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Shining 3D Unveils FreeScan Combo: Lightweight Handheld 3D Scanner with Advanced Features

Shining3D freescan combo 3D Scanner
The FreeScan Combo handheld 3D scanner [Source: Shining 3D]

Shining 3D has released a very intriguing new handheld 3D scanner, the FreeScan Combo.

Handheld 3D scanners are usually awkward, requiring lengthy cables and often quite heavy, making it challenging to scan large objects. Your arms get tired from holding up a heavy scanner for a long time. However, some of these issues are solved with the new FreeScan Combo 3D scanner from Shining 3D.

Lightweight Design and Powerful 3D Scanning Capabilities

3D Scanning with markers
Scanning with markers using the FreeScan Combo handheld 3D scanner [Source: Shining 3D]

The new scanner is quite lightweight, weighing only 620g, making it one of the lightest handheld 3D scanners on the market. But that’s not all: this device has some very powerful scanning capabilities as well.

The “Combo” part of the product name is derived from the fact that it includes two entirely different light technologies for scanning. It uses an eye-safe blue laser and also infrared VCSEL technology.

VCSEL stands for “vertical cavity surface emitting laser”. It’s a new technology that is based on semiconductor methods. The beam emerges perpendicularly from the surface of the semiconductor. Shining 3D has decided to use an infrared version of VCSEL technology in the new scanner.

Four Scanning Modes for Versatility

Single line laser 3d sacanning
Single laser line scanning with the FreeScan Combo handheld 3D scanner [Source: Shining 3D]

The combination of these technologies allows for four scanning modes with the device:

  • Multiple Lines Scanning

  • Single Line Scanning

  • Fine Scanning

  • Infrared Scanning

Shining 3D believes the device can achieve industrial metrology-grade accuracy, which they say is up to 0.02mm. That’s pretty tight!

The FreeScan Combo can be used with and without markers, which can be placed on a subject to aid the scanning process. It appears that the laser modes require the markers, while the infrared mode does not.

Impressive Scanning Speed and Large Field of View

The scanning speed is impressive, ranging from 1.9M to 2.3M points per second, depending on the mode used. The maximum field of view varies between 500-600mm square, again depending on the mode used. That’s a fairly large surface area, suggesting that the scanner can be used to capture larger objects, like automobile parts. However, it may not perform as well for tiny objects, so other options should be considered in that case.

Tethered Device and Deep Hole Scanning

The FreeScan Combo is a tethered device, meaning it must be attached to a PC during scanning operations, as the “smarts” are all in the PC. This is one factor why the handheld device is so lightweight: it does not contain much other than the scanning elements.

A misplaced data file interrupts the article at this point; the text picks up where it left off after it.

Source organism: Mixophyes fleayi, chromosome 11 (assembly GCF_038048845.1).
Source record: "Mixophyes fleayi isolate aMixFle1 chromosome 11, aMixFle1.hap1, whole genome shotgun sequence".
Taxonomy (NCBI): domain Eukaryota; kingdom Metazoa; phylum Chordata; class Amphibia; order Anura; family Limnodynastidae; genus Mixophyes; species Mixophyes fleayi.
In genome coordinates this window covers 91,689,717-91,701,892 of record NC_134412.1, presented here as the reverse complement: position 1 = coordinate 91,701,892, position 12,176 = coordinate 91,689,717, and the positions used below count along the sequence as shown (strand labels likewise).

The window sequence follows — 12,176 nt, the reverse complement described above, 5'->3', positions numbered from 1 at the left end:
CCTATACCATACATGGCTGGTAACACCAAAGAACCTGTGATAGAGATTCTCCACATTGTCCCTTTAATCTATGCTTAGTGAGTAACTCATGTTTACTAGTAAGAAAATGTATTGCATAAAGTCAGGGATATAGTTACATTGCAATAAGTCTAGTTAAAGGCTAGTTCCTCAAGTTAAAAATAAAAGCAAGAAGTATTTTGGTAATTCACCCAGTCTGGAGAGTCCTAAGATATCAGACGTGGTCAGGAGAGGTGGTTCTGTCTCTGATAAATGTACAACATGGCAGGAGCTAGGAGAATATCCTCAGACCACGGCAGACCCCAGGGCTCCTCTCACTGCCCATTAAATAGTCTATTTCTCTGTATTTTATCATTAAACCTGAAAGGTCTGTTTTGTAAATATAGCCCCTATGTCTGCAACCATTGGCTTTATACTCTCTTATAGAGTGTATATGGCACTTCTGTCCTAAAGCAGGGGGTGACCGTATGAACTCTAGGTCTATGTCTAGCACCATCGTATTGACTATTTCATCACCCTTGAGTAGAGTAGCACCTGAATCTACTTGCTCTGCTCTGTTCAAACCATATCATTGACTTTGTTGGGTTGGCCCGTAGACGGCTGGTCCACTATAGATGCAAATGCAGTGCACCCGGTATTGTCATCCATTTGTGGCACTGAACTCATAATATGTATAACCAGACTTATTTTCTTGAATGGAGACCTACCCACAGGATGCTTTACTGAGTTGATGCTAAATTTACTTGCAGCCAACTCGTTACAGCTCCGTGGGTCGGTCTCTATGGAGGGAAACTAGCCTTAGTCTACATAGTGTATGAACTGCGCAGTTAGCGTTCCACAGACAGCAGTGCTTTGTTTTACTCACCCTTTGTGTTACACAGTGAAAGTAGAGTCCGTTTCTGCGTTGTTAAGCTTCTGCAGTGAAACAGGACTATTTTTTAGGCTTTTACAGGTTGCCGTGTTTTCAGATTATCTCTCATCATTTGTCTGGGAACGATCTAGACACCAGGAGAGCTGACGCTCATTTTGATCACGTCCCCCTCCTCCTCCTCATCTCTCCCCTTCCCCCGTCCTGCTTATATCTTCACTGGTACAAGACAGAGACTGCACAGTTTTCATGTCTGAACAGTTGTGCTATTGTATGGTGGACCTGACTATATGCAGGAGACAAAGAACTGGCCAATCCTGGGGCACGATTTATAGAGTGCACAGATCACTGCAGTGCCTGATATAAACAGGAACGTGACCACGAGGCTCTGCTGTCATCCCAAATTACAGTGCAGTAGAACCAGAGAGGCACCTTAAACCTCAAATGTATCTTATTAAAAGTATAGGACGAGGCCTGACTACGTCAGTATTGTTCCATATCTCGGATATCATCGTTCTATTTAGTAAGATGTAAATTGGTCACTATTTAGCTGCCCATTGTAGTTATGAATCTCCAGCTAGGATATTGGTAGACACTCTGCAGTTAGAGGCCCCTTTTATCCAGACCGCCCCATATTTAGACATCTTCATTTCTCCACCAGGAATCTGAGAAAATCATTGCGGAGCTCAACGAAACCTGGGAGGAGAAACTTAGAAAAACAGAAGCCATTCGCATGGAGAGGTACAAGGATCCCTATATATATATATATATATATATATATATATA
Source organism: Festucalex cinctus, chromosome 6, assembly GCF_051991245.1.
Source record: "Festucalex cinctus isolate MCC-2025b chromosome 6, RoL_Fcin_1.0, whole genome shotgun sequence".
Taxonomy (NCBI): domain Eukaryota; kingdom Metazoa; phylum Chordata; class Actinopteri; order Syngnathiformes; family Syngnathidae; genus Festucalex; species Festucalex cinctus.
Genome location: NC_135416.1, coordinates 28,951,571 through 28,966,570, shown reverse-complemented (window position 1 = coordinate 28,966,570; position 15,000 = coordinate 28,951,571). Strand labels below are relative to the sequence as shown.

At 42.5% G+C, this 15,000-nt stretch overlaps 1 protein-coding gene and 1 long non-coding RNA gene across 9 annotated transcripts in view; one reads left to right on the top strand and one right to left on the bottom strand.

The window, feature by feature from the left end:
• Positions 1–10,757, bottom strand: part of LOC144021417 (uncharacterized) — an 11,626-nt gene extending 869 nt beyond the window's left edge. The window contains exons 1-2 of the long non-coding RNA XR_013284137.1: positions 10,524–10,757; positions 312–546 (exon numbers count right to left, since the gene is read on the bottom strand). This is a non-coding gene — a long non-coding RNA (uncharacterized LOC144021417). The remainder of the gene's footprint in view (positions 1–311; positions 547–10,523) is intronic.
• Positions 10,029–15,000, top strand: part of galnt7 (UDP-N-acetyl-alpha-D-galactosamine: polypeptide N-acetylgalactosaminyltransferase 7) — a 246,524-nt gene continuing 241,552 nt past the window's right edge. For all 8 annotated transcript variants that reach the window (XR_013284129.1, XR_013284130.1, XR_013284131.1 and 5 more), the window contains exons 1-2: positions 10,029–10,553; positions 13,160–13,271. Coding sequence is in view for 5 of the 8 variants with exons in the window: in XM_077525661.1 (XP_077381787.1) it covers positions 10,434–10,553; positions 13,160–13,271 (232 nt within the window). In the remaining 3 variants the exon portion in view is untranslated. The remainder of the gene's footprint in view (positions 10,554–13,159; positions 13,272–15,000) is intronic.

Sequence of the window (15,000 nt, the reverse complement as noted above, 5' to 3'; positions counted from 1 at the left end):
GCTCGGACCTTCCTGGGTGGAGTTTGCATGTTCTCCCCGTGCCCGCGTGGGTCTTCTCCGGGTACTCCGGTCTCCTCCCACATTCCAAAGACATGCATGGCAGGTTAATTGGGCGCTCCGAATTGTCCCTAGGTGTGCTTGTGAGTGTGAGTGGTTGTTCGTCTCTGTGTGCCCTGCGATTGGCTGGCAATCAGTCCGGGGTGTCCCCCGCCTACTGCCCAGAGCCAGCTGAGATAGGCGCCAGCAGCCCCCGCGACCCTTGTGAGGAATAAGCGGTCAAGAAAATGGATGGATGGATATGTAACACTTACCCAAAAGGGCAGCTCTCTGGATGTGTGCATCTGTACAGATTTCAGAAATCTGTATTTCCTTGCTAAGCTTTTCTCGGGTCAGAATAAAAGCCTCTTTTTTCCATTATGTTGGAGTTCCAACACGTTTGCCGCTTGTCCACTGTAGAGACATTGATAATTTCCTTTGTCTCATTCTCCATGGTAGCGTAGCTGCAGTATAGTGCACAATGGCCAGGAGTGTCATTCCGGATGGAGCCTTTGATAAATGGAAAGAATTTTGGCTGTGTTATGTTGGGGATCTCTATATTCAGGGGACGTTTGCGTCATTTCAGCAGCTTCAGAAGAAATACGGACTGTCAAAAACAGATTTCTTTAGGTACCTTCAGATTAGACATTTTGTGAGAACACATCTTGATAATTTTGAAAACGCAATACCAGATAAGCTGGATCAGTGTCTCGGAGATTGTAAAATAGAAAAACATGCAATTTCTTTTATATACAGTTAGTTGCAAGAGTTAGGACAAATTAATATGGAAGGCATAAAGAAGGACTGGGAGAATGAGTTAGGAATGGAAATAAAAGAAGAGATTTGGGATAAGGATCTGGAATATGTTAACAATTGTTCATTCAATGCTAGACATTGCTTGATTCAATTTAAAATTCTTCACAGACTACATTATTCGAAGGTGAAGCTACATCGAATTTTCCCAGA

Unfortunately, there is no view screen on the handheld unit, which means the operator must watch the PC screen to ensure all surfaces are properly captured. This can be tricky depending on the complexity of the object being scanned. However, handheld 3D scanners that do include a convenient viewscreen are notably heavier than this unit.

narrow view 3d scanner
Narrow view with the FreeScan Combo handheld 3D scanner [Source: Shining 3D]

One very interesting feature on the device is a special lens arrangement that allows for “deep hole scanning”. Holes are the bane of 3D scanners, typically because scanning beams tend to disperse and are lost in holes. Here, Shining 3D has tweaked the beam direction to allow for hole penetration, and some of their results are quite good.

Demo Video of FreeScan Combo in Action

Here is a video of the FreeScan Combo in action:

Handling Shiny Objects and Reflective Surfaces

3D scanning shiny objects
Shiny subject 3D scan made with the FreeScan Combo handheld 3D scanner [Source: Shining 3D]

I have not tested this unit, but one factor I always evaluate is the scanner’s ability to handle shiny objects. Reflected or transparent surfaces typically confuse 3D scanners that normally assume light follows straight paths. However, it seems that this device is able to overcome at least some of the light issues, based on images provided and the video.

Reverse Engineering Applications

This device appears to be quite appropriate for reverse engineering applications, particularly for larger objects.

By Kerry Stevenson

Kerry Stevenson, aka "General Fabb" has written over 8,000 stories on 3D printing at Fabbaloo since he launched the venture in 2007, with an intention to promote and grow the incredible technology of 3D printing across the world. So far, it seems to be working! Read on Fabbaloo

Find out more about the FreeScan Combo

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